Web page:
Convex lens with two materials

JEE Advanced 2019 Paper 1, Question 10

A thin convex lens is made of two materials with refractive indices n_1 and n_2 as shown in figure. The radius of curvature of the left and right spherical surfaces are equal. f is the focal length of the lens when n_1 = n_2 = n. The focal length is f + \Delta f when n_1 = n and n_2 = n + \Delta n. Assuming \Delta n \ll (n-1) and 1 < n < 2, the correct statement(s) is/are,

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  1. \bigg| \frac{\Delta f}{f} \bigg| < \bigg| \frac{\Delta n}{n} \bigg|
  2. For n=1.5, \Delta n = 10^{-3} and f = 20 cm, the value of |\Delta f| will be 0.02 cm (round off to 2^{\rm nd} decimal place).
  3. If \frac{\Delta n}{n} < 0 then \frac{\Delta f}{f} > 0
  4. The relation between \frac{\Delta f}{f} and \frac{\Delta n}{n} remains unchanged if both the convex surfaces are replaced by concave surfaces of the same radius of curvature.

Related articles:
Lenses I: The thin lens equation
Lenses II: Image formation


The Lens maker’s formula is

(1)   \begin{equation*}   \frac{1}{f} = (n-1) \left( \frac{1}{R_1} - \frac{1}{R_2} \right) \end{equation*}

where R_1 is the radius of curvature the object facing side (we keep the object on the left/front) and R_2 is the radius of the other side. By convention, R_i is positive when the center of curvature is in the back of the lens and negative otherwise. For instance, applying this convention to the lens in the figure below we can see that focal length of a convex lens is always positive. If the radii of the the two surfaces are equal in magnitude and n_1=n_2=n, (1) gives

(2)   \begin{equation*}   \frac{1}{f} = {\frac{2(n-1)}{R}} . \end{equation*}

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When n_1 \neq n_2 the lens can be thought of as two plano-convex lenses in series. The focal length of such an arrangement is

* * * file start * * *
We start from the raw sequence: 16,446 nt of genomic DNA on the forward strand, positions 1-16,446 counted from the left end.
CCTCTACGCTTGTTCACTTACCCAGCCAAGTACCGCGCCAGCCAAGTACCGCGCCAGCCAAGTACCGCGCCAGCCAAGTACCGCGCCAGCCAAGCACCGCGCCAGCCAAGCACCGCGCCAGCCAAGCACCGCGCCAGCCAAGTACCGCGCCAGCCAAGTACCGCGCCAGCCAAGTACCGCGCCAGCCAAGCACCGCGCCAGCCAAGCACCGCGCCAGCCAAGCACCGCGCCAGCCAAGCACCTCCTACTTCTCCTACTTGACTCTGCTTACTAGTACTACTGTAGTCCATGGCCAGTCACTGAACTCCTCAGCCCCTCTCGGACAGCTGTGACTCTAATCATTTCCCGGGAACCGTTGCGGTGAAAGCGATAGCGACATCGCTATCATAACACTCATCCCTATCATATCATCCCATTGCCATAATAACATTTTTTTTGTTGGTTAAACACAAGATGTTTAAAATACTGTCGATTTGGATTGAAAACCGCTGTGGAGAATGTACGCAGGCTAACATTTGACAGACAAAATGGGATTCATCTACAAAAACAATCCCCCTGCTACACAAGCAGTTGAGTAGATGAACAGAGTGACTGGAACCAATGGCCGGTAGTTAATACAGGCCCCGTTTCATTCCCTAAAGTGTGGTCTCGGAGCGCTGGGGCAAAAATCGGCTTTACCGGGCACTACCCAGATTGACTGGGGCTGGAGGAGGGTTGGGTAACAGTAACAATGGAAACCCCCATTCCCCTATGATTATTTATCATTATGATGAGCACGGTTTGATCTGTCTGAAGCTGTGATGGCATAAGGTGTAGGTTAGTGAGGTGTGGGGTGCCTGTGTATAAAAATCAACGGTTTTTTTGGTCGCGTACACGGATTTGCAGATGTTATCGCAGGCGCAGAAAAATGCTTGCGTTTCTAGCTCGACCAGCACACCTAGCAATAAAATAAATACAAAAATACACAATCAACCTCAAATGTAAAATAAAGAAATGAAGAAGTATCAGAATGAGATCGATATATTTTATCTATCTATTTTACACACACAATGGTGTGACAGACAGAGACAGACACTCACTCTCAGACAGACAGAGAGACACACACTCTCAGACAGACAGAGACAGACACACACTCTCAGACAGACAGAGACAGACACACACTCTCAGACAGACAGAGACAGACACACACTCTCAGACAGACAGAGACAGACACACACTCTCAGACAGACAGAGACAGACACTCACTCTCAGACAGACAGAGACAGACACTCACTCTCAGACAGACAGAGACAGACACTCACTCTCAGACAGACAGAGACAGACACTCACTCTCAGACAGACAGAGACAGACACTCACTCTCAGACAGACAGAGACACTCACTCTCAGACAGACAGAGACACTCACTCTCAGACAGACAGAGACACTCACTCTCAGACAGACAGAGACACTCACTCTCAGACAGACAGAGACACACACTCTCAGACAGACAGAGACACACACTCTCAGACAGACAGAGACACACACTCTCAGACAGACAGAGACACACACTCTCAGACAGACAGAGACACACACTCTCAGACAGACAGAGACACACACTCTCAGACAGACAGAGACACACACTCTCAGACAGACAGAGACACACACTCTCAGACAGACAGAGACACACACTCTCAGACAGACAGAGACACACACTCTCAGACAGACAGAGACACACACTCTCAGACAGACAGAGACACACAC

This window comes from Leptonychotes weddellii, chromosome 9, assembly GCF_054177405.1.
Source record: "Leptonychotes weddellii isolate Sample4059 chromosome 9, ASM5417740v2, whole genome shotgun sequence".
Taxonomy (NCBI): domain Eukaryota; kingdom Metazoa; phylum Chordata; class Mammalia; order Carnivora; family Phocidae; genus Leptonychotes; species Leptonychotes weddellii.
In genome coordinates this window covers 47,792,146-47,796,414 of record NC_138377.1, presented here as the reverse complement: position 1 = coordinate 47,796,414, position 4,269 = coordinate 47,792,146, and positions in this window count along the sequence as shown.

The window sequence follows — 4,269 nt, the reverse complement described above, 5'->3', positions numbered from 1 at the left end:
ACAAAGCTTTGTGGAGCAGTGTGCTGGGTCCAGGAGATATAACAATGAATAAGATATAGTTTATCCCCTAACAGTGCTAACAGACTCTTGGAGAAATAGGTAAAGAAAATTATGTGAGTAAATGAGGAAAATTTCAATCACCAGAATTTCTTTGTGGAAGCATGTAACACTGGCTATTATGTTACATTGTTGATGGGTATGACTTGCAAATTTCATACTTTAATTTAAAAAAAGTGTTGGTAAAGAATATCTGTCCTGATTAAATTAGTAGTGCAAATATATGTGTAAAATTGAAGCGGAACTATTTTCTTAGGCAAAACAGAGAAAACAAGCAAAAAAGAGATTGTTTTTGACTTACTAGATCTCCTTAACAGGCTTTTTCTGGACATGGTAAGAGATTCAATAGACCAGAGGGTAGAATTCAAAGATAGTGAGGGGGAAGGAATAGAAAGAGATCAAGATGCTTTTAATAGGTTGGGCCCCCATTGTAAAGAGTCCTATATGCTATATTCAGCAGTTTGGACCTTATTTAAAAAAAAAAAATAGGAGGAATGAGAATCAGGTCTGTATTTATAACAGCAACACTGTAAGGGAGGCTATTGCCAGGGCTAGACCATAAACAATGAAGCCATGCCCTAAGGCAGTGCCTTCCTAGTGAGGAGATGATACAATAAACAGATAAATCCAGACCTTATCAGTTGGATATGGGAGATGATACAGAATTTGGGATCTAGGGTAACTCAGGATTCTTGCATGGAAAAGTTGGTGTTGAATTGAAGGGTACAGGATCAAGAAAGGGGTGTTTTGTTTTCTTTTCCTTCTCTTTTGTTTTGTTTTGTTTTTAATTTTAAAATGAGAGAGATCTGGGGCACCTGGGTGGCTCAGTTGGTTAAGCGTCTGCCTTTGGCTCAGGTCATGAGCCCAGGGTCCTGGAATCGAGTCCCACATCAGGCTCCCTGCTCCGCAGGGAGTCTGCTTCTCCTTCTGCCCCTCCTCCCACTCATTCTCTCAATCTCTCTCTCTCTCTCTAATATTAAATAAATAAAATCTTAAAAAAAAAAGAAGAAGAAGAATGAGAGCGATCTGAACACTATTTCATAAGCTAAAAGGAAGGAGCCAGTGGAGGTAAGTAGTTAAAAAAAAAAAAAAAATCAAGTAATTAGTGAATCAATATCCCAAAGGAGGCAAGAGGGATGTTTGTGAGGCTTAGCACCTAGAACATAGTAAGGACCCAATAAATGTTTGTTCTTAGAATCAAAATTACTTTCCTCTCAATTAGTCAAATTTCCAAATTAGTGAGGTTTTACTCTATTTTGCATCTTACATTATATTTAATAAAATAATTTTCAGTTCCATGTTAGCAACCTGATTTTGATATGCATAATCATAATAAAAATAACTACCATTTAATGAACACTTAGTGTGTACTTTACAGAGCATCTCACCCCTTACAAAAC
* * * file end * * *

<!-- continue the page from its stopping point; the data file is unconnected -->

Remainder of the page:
(3)   \begin{equation*}   \frac{1}{f_{\rm eff}} = \frac{1}{f_1} + \frac{1}{f_2}  \end{equation*}

where the focal length of each plano-convex lens can be obtained using \eqref{eq:q10LensMaker} by setting one of the radii to \infty, corresponding to the plane face. That is,

(4)   \begin{align*}   \frac{1}{f_1} &= (n_1-1) \left( \frac{1}{R}-\frac{1}{\infty} \right) = \frac{n-1}{R} \\   \frac{1}{f_2} &= (n_2-1) \left( \frac{1}{\infty}-\frac{1}{-R} \right) = \frac{n + \Delta n - 1}{R} . \end{align*}

Substituting these in (3)

(5)   \begin{equation*}   \frac{1}{1 + \frac{\Delta f}{f}} = {\frac{2(n-1)}{R}} + \frac{\Delta n}{R} \equiv \frac{1}{f} + \frac{\Delta n}{R} \end{equation*}

where we’ve set the effective focal length to f_{\rm eff} = f + \Delta f as given in the problem. Multiplying both sides of this equation by f we get

(6)   \begin{align*}   \frac{f}{f + \Delta f} = 1 + \Delta n \frac{f}{R} = 1 + \frac{\Delta n}{2(n-1)} . \end{align*}

For a small change in refractive index between n_1 and n_2, the change \Delta f \ll f. Therefore we can expand the expression on the left side using \frac{1}{1+x} \approx 1-x for x \ll 1,

(7)   \begin{equation*}   1 - \frac{\Delta f}{f} = 1 + \frac{\Delta n}{2(n-1)}   \implies   -\frac{\Delta f}{f} = \frac{\Delta n}{2(n-1)} . \end{equation*}

To relate \frac{\Delta n}{2(n-1)} to \frac{\Delta n}{n}, we note that

(8)   \begin{equation*}   2(n-1) - n = n-2 < 0 \end{equation*}

since n<2. That means n > 2(n-1), which implies \frac{\Delta n}{2(n-1)} > \frac{\Delta n}{n}. Thus,

(9)   \begin{equation*}   -\frac{\Delta f}{f} > \frac{\Delta n}{n}  \end{equation*}

The relation between the absolute values of these ratios is more subtle. To see this note that (7) relates the sign of \Delta f and \Delta n (recall that f and n-1 are positive). For \Delta n > 0 we have \Delta f < 0 and (9) implies

(10)   \begin{equation*}   \bigg| \frac{\Delta f}{f} \bigg| > \bigg| \frac{\Delta n}{n} \bigg| \end{equation*}

On the other hand, if \Delta n < 0 we have \Delta f > 0, and (9) tells us

(11)   \begin{equation*}   \bigg| \frac{\Delta f}{f} \bigg| < \bigg| \frac{\Delta n}{n} \bigg| \end{equation*}

So (A) is not always true, so we take that option to be incorrect. We also saw from this discussion that if \frac{\Delta n}{n} < 0 then \frac{\Delta f}{f} > 0, which means (C) is correct.

For n=1.5, \Delta n = 10^{-3} and f = 20 cm, (7) gives |\Delta f| = 0.02 cm. So option (B) is correct.

Finally, changing both convex surfaces to concave simply changes R \to -R in the equations above. While this changes the sign of f, it does not alter (7) which means the relation (9) between \frac{\Delta f}{f} and \frac{\Delta n}{n} remains unaffected. So (D) is correct.

Thus, the correct answers are (B), (C) and (D).


When the surfaces are concave \Delta f and \Delta n will have the same sign by (7), since -f > 0. Does this change the relationship between the absolute values \bigg| \frac{\Delta f}{f} \bigg| and \bigg| \frac{\Delta n}{n} \bigg|?

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